What is Couples Therapy? Why do couples stay in painful relationships?
One of the most striking things I have observed in my work as a couples therapist is how often human beings form painful romantic attachments. What's more, couples often stay in these harrowing relationships for years. It's a pattern that has always intrigued me. Are these individuals sadomasochists or simply perverse? How do these seemingly mismatched partners find each other in the first place? And why put themselves - and frequently, their children - through so much hardship by remaining in the relationship? I'd like to explore these questions in this article, and, at the same time, to give you some insight into the ways I work with these individuals in psychoanalytic couples therapy.
According to Grotstein (1987), we stay in painful relationships because pain is preferable to emptiness, what he describes as the "black hole", the void. However compromised these relationships are, they still shield us from our greatest fear: nothingness. It is the "meaningless" life that embodies the unbearable terror, rather than the life of deprivation. Couples in these relationships may feel exasperated, but at least they feel a "sense of aliveness instead of deadness" (Kernberg, 1975, p.196). We see similar dynamics in suicide bombers on a mission; they wed themselves to the pain in order to to feel alive, to have purpose and meaning in their lives.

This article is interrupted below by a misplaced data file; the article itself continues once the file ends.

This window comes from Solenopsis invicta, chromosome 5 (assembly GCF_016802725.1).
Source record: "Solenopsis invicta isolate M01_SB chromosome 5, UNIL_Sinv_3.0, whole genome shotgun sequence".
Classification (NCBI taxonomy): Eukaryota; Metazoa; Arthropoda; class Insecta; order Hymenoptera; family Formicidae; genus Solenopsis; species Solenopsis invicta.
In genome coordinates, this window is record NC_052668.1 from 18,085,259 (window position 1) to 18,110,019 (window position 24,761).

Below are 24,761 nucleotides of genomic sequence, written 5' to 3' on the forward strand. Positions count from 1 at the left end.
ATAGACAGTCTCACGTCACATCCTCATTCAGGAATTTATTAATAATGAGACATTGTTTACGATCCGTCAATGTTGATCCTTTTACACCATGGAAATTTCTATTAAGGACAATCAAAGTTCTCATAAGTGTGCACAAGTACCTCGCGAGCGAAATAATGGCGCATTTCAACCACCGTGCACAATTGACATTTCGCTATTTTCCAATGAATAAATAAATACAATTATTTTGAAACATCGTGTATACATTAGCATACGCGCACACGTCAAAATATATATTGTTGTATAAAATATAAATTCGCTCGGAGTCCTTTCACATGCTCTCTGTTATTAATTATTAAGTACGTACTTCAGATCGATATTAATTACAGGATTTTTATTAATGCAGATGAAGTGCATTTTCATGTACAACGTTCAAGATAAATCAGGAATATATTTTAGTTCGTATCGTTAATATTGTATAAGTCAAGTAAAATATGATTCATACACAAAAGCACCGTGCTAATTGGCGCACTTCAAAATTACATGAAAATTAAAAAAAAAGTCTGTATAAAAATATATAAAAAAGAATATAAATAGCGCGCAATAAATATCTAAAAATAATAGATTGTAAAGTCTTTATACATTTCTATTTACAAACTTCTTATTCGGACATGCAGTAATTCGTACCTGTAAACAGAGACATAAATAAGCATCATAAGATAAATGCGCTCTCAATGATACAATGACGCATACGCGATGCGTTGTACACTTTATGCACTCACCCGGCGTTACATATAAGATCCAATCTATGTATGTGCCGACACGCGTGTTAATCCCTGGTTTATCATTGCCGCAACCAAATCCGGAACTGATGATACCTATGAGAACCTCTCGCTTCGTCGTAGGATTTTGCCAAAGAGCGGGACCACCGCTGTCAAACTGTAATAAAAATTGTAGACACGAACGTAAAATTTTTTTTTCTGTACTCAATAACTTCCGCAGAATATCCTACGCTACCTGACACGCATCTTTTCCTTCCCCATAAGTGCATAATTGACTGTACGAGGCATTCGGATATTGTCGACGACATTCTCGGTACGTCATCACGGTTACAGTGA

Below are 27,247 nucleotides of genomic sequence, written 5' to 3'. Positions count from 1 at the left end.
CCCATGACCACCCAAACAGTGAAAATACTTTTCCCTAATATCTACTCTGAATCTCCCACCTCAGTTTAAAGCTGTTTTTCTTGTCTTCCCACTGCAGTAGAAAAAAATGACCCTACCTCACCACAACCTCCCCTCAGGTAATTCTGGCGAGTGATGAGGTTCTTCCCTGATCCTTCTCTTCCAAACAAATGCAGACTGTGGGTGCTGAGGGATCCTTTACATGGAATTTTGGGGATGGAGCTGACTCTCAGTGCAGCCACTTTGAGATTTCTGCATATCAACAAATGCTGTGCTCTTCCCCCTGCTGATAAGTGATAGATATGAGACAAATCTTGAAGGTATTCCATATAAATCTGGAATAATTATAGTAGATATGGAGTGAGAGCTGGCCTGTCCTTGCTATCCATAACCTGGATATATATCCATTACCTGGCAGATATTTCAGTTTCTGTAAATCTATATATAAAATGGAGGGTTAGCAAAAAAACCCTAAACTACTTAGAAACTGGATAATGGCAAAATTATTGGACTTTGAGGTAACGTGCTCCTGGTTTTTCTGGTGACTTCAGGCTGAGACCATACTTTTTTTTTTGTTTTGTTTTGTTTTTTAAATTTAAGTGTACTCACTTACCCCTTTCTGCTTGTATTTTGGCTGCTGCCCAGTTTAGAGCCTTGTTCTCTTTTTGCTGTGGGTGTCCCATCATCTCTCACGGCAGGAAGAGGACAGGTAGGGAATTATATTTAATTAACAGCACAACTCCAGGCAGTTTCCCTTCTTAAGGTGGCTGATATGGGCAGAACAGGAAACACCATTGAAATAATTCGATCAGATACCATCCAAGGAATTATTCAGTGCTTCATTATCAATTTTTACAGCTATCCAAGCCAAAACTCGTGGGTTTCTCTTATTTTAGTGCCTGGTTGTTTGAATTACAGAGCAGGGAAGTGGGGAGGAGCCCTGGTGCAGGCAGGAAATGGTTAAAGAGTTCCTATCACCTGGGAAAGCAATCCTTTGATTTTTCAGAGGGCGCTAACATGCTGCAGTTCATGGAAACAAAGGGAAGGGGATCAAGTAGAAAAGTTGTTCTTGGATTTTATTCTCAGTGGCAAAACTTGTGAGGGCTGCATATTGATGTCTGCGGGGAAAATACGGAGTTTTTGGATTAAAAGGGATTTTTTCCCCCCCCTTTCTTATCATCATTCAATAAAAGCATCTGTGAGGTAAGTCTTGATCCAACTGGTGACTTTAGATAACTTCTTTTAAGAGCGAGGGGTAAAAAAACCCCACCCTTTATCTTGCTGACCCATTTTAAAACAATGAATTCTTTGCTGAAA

In order to appreciate our capacity to endure pain, we need to understand certain things about group psychology. For the members of a group, the preservation of 'the collective group self' can be more important than life itself. People in groups, as well as individuals who are part of a couple, will strive to protect 'the collective group/couple self' despite huge personal cost. The kamikaze suicide squads deployed by Japan during the Second World War are an extreme example of this behaviour. In order to protect national pride and a sense of identity - the integrity of the 'collective group self' - these men were prepared to die for their country (Lachkar, 2003, p. 77). Similarly, married couples will frequently sacrifice themselves, their families, and their children in an effort to preserve the union.
Emotional pain in an intimate relationship is usually an indication of unresolved issues from both partners' past. These issues need to be worked through in couples therapy. Therapy gives both partners the opportunity to grow, develop and face new experiences. My clinical work with couples has revealed how often people fear these new experiences. Because they feel familiar, it's easier to revert to the old, painful and destructive ways of relating to each other. Change takes time.